Switching On: Can Place and Social Value Find Common Ground?

Our Switching On webinars invite different panels of expert commentators and industry professionals to discuss issues about the future of the built environment in Greater Manchester.

On the panel for our latest Switching On webinar were:

  • Dr Sarah Fitton – Social Value & Stakeholder Engagement Specialist, Aurora Engagements
  • Stephen Gleave – Regional Cities Director, AECOM
  • Sarie Mairs Slee – Head of Culture and Place Partnership, Salford.

How Do We Define Social Value?

Because social value is often used as an umbrella term, covering the economic, social and environmental effects of the actions of companies, it can be hard to pin down.

Essentially, in relation to the built environment, it is about what people want, what they need, and what a project should give them.

From a development angle, it should provide an outcome that is better for people than what they started with.

However, this sense of value needs to reflect the user perspective, and not exclusively a developer-led approach.

Engagement is therefore fundamental in defining social value.

Finding common ground with all parties is the challenge professionals in the built environment face when embedding social value in their projects.

Active collaboration requires active listening, to understand the multiple perspectives involved.

Social value can appear different according to:

  • Economics
  • Design, and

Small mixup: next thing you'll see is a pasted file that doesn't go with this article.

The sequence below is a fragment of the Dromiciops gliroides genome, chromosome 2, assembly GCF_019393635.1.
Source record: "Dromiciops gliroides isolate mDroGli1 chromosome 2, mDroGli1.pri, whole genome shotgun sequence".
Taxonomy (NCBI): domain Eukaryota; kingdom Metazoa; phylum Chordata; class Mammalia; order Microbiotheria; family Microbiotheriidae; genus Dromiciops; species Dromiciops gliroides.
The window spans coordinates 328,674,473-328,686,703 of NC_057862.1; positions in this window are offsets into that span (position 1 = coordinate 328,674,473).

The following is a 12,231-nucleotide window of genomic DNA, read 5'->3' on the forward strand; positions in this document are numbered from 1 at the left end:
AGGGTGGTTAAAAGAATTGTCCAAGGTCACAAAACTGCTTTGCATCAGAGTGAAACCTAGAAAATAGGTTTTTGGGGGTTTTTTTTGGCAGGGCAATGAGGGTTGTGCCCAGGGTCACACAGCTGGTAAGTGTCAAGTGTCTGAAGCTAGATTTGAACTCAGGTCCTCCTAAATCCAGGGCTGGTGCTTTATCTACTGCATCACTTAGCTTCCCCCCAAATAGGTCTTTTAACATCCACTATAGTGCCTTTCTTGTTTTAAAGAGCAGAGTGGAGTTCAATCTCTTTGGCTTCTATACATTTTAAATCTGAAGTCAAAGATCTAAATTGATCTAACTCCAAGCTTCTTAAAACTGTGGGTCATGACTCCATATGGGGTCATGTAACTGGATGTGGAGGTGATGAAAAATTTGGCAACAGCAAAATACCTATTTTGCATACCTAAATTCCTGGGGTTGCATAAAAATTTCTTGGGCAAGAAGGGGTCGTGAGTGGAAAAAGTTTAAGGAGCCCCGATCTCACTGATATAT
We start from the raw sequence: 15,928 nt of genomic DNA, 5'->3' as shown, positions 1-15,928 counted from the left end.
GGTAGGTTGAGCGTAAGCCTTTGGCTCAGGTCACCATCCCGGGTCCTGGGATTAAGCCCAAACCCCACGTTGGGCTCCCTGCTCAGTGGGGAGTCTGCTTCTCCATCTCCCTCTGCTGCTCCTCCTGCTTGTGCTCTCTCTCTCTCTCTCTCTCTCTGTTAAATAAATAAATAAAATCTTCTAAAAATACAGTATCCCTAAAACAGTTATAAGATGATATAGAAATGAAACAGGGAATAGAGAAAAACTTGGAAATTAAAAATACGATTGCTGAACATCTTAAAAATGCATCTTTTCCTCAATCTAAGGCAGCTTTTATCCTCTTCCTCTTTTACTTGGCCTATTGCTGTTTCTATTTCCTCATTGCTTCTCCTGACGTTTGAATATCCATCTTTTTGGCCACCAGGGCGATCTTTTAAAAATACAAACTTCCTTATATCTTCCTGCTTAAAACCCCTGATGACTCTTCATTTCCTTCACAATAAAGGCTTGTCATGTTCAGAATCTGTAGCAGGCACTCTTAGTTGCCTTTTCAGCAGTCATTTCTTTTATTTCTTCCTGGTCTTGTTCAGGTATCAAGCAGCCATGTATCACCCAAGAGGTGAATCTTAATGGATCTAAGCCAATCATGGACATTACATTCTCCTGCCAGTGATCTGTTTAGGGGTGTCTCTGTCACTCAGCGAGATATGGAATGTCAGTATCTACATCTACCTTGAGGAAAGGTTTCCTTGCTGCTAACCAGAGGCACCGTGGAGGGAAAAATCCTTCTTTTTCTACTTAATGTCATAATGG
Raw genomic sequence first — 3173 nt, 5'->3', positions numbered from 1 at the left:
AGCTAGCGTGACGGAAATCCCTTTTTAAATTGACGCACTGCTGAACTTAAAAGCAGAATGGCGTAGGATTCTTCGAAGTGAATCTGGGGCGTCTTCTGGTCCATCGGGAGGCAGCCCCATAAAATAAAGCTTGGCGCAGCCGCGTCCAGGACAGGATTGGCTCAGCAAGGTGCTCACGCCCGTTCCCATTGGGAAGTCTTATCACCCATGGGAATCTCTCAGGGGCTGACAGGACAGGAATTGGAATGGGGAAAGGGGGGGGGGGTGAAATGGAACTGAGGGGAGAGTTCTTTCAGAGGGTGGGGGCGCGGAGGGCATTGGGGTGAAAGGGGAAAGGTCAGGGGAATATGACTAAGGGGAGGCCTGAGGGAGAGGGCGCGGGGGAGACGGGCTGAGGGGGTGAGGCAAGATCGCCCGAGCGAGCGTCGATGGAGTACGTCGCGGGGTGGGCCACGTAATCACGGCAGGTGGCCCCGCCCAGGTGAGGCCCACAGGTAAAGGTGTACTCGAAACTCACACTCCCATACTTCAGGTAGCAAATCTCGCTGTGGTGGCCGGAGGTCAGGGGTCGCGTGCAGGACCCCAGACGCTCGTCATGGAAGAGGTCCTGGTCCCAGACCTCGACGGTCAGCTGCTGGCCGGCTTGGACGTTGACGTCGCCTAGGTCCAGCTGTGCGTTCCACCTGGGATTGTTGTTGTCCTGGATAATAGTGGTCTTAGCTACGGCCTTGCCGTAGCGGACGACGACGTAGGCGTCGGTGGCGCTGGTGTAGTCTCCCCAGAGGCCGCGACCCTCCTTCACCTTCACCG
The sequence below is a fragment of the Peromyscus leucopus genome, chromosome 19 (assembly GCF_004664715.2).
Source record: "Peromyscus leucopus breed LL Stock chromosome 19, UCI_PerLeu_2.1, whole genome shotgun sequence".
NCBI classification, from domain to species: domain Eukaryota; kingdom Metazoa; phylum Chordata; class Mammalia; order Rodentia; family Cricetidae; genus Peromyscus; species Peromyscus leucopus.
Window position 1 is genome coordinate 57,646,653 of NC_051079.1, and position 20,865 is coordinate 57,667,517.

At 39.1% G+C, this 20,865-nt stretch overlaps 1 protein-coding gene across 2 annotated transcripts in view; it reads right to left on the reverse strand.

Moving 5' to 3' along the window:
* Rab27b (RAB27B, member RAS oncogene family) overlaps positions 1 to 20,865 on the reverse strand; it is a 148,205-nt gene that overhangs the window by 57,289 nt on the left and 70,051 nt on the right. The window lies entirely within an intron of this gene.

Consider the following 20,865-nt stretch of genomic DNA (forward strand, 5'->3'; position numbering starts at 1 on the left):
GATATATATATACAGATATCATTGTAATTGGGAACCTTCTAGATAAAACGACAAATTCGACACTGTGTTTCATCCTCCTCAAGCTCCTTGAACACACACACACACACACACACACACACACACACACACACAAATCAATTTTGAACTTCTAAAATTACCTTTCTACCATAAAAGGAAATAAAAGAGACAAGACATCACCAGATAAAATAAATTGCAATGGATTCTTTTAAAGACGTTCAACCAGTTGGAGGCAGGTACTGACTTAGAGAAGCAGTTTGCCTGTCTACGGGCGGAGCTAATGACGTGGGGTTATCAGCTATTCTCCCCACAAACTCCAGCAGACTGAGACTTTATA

• Culture.

And there must be clarity, in any given project, about which communities social value applies to.

Otherwise, across the Greater Manchester region, there is the risk of imbalance.

Some areas have had much more investment than others, for example, in Salford, the Quays and MediaCityUK.

Unravelling the Complexity of Now

Things feel fragmented and complex, and the multiple perspectives of social value reflect this.

However, economic value is still a crucial driver of social value.

This is partly because when it comes to quantifying it, social value lags behind the measurement of a project’s economic and environmental impact.

Also, social value deals with semi-intangible aspects of place and culture which can be hard enough to agree on as definitions, before even getting to the challenge of measuring them.

Take authenticity in the built environment, for example. What happens if a regenerated area loses its authenticity, because its economic growth overshadows either its cultural or social aspects?

There are numerous examples of this in modern cities such as London and New York.

Recently, there has been speculation that the Baltic Triangle in Liverpool is set to become a victim of its own success

This is where regeneration ends up enabling gentrification.

Cities and towns contain multiple shades of meaning, not just the starkly contrasted black-and-white of dirty old town versus modern metropolis.

However, this changeability, these shades of meaning, may also be a natural part of the dynamic of cities.